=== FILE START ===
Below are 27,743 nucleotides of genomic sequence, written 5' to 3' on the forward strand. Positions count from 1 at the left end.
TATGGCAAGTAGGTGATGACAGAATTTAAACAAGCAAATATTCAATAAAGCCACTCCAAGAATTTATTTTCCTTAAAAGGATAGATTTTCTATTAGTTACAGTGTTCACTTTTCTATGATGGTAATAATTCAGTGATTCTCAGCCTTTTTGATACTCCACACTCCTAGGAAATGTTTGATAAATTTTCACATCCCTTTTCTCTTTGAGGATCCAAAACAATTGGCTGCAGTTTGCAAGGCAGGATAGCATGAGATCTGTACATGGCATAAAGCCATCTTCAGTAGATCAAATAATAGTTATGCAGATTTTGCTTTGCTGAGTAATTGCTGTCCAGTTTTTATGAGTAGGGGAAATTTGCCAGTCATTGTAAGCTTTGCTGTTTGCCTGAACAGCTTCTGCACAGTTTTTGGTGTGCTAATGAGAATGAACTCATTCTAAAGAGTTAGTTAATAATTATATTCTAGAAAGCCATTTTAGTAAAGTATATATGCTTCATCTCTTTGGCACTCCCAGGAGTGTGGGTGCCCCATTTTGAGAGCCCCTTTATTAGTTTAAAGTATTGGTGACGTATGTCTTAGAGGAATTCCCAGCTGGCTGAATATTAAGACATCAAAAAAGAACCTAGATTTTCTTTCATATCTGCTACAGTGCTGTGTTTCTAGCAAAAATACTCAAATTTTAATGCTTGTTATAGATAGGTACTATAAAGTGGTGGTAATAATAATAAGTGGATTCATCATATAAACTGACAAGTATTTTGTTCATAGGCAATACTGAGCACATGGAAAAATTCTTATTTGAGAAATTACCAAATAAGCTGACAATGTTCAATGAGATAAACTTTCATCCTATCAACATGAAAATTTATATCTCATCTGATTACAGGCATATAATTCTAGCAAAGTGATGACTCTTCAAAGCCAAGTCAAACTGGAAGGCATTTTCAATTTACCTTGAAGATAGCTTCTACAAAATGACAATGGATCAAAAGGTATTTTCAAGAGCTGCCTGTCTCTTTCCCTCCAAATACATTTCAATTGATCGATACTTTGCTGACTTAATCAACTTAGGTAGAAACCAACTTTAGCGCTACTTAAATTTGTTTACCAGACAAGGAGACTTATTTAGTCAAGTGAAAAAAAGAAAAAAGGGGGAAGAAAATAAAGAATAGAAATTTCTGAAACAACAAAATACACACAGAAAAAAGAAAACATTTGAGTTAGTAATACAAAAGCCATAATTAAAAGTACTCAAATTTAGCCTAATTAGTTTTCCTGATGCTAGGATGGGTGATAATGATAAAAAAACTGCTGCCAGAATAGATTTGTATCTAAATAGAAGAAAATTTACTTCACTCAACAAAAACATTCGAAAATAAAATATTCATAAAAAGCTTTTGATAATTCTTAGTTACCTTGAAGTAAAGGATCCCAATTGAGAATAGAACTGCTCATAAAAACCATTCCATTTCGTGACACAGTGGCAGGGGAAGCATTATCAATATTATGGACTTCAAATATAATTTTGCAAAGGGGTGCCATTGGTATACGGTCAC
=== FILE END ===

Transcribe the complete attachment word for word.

Below are 27,743 nucleotides of genomic sequence, written 5' to 3' on the forward strand. Positions count from 1 at the left end.
TATGGCAAGTAGGTGATGACAGAATTTAAACAAGCAAATATTCAATAAAGCCACTCCAAGAATTTATTTTCCTTAAAAGGATAGATTTTCTATTAGTTACAGTGTTCACTTTTCTATGATGGTAATAATTCAGTGATTCTCAGCCTTTTTGATACTCCACACTCCTAGGAAATGTTTGATAAATTTTCACATCCCTTTTCTCTTTGAGGATCCAAAACAATTGGCTGCAGTTTGCAAGGCAGGATAGCATGAGATCTGTACATGGCATAAAGCCATCTTCAGTAGATCAAATAATAGTTATGCAGATTTTGCTTTGCTGAGTAATTGCTGTCCAGTTTTTATGAGTAGGGGAAATTTGCCAGTCATTGTAAGCTTTGCTGTTTGCCTGAACAGCTTCTGCACAGTTTTTGGTGTGCTAATGAGAATGAACTCATTCTAAAGAGTTAGTTAATAATTATATTCTAGAAAGCCATTTTAGTAAAGTATATATGCTTCATCTCTTTGGCACTCCCAGGAGTGTGGGTGCCCCATTTTGAGAGCCCCTTTATTAGTTTAAAGTATTGGTGACGTATGTCTTAGAGGAATTCCCAGCTGGCTGAATATTAAGACATCAAAAAAGAACCTAGATTTTCTTTCATATCTGCTACAGTGCTGTGTTTCTAGCAAAAATACTCAAATTTTAATGCTTGTTATAGATAGGTACTATAAAGTGGTGGTAATAATAATAAGTGGATTCATCATATAAACTGACAAGTATTTTGTTCATAGGCAATACTGAGCACATGGAAAAATTCTTATTTGAGAAATTACCAAATAAGCTGACAATGTTCAATGAGATAAACTTTCATCCTATCAACATGAAAATTTATATCTCATCTGATTACAGGCATATAATTCTAGCAAAGTGATGACTCTTCAAAGCCAAGTCAAACTGGAAGGCATTTTCAATTTACCTTGAAGATAGCTTCTACAAAATGACAATGGATCAAAAGGTATTTTCAAGAGCTGCCTGTCTCTTTCCCTCCAAATACATTTCAATTGATCGATACTTTGCTGACTTAATCAACTTAGGTAGAAACCAACTTTAGCGCTACTTAAATTTGTTTACCAGACAAGGAGACTTATTTAGTCAAGTGAAAAAAAGAAAAAAGGGGGAAGAAAATAAAGAATAGAAATTTCTGAAACAACAAAATACACACAGAAAAAAGAAAACATTTGAGTTAGTAATACAAAAGCCATAATTAAAAGTACTCAAATTTAGCCTAATTAGTTTTCCTGATGCTAGGATGGGTGATAATGATAAAAAAACTGCTGCCAGAATAGATTTGTATCTAAATAGAAGAAAATTTACTTCACTCAACAAAAACATTCGAAAATAAAATATTCATAAAAAGCTTTTGATAATTCTTAGTTACCTTGAAGTAAAGGATCCCAATTGAGAATAGAACTGCTCATAAAAACCATTCCATTTCGTGACACAGTGGCAGGGGAAGCATTATCAATATTATGGACTTCAAATATAATTTTGCAAAGGGGTGCCATTGGTATACGGTCAC